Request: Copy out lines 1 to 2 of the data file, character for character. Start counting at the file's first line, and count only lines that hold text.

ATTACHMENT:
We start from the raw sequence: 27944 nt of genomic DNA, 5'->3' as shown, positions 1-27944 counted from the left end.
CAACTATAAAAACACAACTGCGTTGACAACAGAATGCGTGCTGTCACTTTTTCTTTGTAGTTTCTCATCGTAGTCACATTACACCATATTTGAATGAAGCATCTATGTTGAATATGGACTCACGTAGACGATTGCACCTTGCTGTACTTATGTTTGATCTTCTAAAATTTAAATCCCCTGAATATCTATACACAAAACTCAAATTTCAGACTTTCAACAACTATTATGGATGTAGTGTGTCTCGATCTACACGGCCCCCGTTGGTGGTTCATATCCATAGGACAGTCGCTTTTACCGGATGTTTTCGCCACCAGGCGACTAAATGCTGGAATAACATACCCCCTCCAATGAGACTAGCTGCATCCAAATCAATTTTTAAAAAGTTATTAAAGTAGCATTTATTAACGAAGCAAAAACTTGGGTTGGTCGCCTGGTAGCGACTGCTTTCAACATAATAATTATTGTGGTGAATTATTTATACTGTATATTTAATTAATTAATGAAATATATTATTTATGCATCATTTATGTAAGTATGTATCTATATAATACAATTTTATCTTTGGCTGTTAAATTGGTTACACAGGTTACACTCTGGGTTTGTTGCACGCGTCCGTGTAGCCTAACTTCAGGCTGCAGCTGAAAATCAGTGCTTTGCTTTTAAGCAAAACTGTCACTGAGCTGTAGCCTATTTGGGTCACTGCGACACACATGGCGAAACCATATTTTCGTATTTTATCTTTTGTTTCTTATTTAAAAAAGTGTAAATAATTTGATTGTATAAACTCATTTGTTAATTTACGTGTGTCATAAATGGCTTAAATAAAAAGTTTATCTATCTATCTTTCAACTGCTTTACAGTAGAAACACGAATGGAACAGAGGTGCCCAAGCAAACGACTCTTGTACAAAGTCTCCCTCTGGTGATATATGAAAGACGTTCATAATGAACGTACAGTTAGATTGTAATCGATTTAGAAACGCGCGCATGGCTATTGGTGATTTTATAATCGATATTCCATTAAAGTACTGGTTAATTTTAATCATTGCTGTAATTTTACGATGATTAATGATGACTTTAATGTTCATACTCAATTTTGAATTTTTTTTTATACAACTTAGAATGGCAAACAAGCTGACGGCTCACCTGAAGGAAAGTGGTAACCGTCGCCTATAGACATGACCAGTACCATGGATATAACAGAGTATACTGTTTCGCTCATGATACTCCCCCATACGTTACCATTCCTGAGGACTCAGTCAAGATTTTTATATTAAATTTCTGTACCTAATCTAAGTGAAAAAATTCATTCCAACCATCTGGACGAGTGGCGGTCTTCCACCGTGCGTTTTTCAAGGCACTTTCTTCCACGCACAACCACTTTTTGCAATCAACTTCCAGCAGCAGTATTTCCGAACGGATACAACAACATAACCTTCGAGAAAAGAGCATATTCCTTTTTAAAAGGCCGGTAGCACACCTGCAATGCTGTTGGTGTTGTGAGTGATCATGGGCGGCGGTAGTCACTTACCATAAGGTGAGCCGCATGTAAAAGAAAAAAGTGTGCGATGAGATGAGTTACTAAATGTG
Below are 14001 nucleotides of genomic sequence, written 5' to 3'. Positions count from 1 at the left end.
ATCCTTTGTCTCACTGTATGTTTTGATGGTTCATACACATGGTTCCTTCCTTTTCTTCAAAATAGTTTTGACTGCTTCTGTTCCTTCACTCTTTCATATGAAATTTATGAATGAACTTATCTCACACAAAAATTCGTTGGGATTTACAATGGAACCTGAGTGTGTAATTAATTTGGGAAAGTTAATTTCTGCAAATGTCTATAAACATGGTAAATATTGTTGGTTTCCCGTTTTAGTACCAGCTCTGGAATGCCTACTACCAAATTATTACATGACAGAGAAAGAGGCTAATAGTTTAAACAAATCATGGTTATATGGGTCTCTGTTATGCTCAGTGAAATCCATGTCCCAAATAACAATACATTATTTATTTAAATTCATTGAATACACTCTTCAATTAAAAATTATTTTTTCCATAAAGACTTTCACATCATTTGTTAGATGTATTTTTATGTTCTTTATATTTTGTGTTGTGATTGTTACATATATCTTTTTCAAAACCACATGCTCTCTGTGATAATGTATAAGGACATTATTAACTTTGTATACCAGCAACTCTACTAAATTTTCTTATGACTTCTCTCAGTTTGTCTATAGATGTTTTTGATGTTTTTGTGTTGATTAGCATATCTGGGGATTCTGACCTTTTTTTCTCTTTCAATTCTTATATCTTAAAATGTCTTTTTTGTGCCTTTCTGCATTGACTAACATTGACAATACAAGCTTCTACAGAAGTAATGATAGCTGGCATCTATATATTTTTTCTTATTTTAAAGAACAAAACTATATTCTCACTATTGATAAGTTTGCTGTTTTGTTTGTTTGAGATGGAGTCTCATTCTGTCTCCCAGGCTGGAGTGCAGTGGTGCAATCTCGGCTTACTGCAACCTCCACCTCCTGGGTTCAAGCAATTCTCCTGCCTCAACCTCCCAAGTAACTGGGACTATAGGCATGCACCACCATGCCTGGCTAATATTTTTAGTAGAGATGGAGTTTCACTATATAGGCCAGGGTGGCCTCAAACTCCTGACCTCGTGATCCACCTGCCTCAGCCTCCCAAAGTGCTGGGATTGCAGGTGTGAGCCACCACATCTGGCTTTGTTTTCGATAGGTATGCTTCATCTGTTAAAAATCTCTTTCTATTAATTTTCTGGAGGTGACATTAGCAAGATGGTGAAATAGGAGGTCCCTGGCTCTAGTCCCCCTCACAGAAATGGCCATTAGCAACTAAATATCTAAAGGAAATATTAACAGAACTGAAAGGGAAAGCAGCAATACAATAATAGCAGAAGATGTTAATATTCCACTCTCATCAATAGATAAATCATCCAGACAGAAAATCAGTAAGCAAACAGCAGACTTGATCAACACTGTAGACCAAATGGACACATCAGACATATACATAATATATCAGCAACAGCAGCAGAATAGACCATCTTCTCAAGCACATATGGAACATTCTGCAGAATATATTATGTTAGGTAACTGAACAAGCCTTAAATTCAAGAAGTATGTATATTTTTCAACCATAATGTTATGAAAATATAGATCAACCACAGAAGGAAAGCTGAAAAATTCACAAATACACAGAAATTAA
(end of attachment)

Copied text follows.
We start from the raw sequence: 27944 nt of genomic DNA, 5'->3' as shown, positions 1-27944 counted from the left end.
CAACTATAAAAACACAACTGCGTTGACAACAGAATGCGTGCTGTCACTTTTTCTTTGTAGTTTCTCATCGTAGTCACATTACACCATATTTGAATGAAGCATCTATGTTGAATATGGACTCACGTAGACGATTGCACCTTGCTGTACTTATGTTTGATCTTCTAAAATTTAAATCCCCTGAATATCTATACACAAAACTCAAATTTCAGACTTTCAACAACTATTATGGATGTAGTGTGTCTCGATCTACACGGCCCCCGTTGGTGGTTCATATCCATAGGACAGTCGCTTTTACCGGATGTTTTCGCCACCAGGCGACTAAATGCTGGAATAACATACCCCCTCCAATGAGACTAGCTGCATCCAAATCAATTTTTAAAAAGTTATTAAAGTAGCATTTATTAACGAAGCAAAAACTTGGGTTGGTCGCCTGGTAGCGACTGCTTTCAACATAATAATTATTGTGGTGAATTATTTATACTGTATATTTAATTAATTAATGAAATATATTATTTATGCATCATTTATGTAAGTATGTATCTATATAATACAATTTTATCTTTGGCTGTTAAATTGGTTACACAGGTTACACTCTGGGTTTGTTGCACGCGTCCGTGTAGCCTAACTTCAGGCTGCAGCTGAAAATCAGTGCTTTGCTTTTAAGCAAAACTGTCACTGAGCTGTAGCCTATTTGGGTCACTGCGACACACATGGCGAAACCATATTTTCGTATTTTATCTTTTGTTTCTTATTTAAAAAAGTGTAAATAATTTGATTGTATAAACTCATTTGTTAATTTACGTGTGTCATAAATGGCTTAAATAAAAAGTTTATCTATCTATCTTTCAACTGCTTTACAGTAGAAACACGAATGGAACAGAGGTGCCCAAGCAAACGACTCTTGTACAAAGTCTCCCTCTGGTGATATATGAAAGACGTTCATAATGAACGTACAGTTAGATTGTAATCGATTTAGAAACGCGCGCATGGCTATTGGTGATTTTATAATCGATATTCCATTAAAGTACTGGTTAATTTTAATCATTGCTGTAATTTTACGATGATTAATGATGACTTTAATGTTCATACTCAATTTTGAATTTTTTTTTATACAACTTAGAATGGCAAACAAGCTGACGGCTCACCTGAAGGAAAGTGGTAACCGTCGCCTATAGACATGACCAGTACCATGGATATAACAGAGTATACTGTTTCGCTCATGATACTCCCCCATACGTTACCATTCCTGAGGACTCAGTCAAGATTTTTATATTAAATTTCTGTACCTAATCTAAGTGAAAAAATTCATTCCAACCATCTGGACGAGTGGCGGTCTTCCACCGTGCGTTTTTCAAGGCACTTTCTTCCACGCACAACCACTTTTTGCAATCAACTTCCAGCAGCAGTATTTCCGAACGGATACAACAACATAACCTTCGAGAAAAGAGCATATTCCTTTTTAAAAGGCCGGTAGCACACCTGCAATGCTGTTGGTGTTGTGAGTGATCATGGGCGGCGGTAGTCACTTACCATAAGGTGAGCCGCATGTAAAAGAAAAAAGTGTGCGATGAGATGAGTTACTAAATGTG